Reviews of silent film releases on home video.
Copyright © 1999-2013 by Carl Bennett
and the Silent Era Company.
All Rights Reserved.
Meek and book-bound Lorenz Lubota (Alfred Abel), a city clerk, is struck down one morning by a horse-drawn carriage driven by Veronika (Lya de Putti). The accident, inconsequential as it was at the time, sets forth a series of circumstance that eventually costs Lorenz his sanity.
Quite poor but smitten by the vision of Veronika and carried on the enthusiasm of a bookbinder for his promise as an emerging poet, Lorenz approaches his pawnbroker aunt for cash to purchase a new suit in which he hopes to approach Veronika. But, Lorenz is alarmed to learn that her father intends to wed Veronika to a rich man.
Now despondent, and fired from his job, Lorenz nonetheless approaches Veronika’s parents and announces his hopeless bid for her hand. Emboldened what he perceives as encouragement from her father, Lorenz proceeds to a fine restaurant where he encounters Melitta (Lya de Putti) and her mother, a pair of society vultures. Lorenz is astounded at Melitta’s likeness to Veronika, and lies about his true situation to enter into a torrid, sick affair.
Now desperate for money to maintain his façade, Lorenz is convinced by forces and people around him to deceive his aunt to put up money against future royalties from his puffed-up, sham career as a poet. The money is given to Lorenz, but in no time the 60,000 marks are siphoned off by the grifter Wigottschinski and by Melitta. When the suspicious aunt visits Lorenz’s home, she discovers not only that his mother is destitute but that he is jobless and has been frequenting questionable places and people.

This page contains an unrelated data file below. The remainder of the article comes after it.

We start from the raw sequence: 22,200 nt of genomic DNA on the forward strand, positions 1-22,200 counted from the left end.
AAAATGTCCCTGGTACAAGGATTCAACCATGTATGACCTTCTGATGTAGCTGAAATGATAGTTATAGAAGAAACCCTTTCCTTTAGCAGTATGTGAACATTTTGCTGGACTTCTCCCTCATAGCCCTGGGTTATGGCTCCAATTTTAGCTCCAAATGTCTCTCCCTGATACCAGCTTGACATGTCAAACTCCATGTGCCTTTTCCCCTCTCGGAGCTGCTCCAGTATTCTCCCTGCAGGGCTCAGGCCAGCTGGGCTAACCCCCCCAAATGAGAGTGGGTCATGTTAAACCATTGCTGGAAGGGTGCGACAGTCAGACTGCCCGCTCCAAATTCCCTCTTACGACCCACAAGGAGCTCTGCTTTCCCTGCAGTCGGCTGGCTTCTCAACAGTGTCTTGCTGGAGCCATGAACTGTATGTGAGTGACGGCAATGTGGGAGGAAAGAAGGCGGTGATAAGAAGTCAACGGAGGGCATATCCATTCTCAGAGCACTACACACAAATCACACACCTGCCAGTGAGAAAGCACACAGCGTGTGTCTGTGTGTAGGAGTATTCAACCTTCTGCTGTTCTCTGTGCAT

Confronted by the aunt, Lorenz is given three days to rectify the swindle or face prison leading to the film’s famous sequence of special visual effects that convey Lorenz’s guilt and engulfing fear.
Without the strength of will to recover the grifter’s money or to stem Melitta’s mad spending, Lorenz sinks further into desperation and is convinced by Wigottschinski to participate in the theft of his aunt’s remaining money.
After this desperate chapter in his life, however, Lorenz is redeemed by the love of the ever-devoted Marie (Lil Dagover), the daughter of a humble bookbinder.
F.W. Murnau’s adaptation of the serialized novel by Gerhart Hauptmann is brilliant, with restrained moments of flashiness and sustained sequences of psychological tension. Abel’s performance is in turns mousy and frenetic, de Putti appropriately smarmy, and Dagover’s placidly beautiful.
While the film has not been readily available for viewing, its recent restoration and availability on home video will help Phantom take its place, in the minds of silent film enthusiasts, among the major films in Murnau’s canon. Viewers will be struck by Phantom’s seminal themes of romantic obsession and doppelgänger love interests which lay the cinematic groundwork for later films like Vertigo (1958) and Obsession (1976). Carl Bennett
|2006 Flicker Alley DVD edition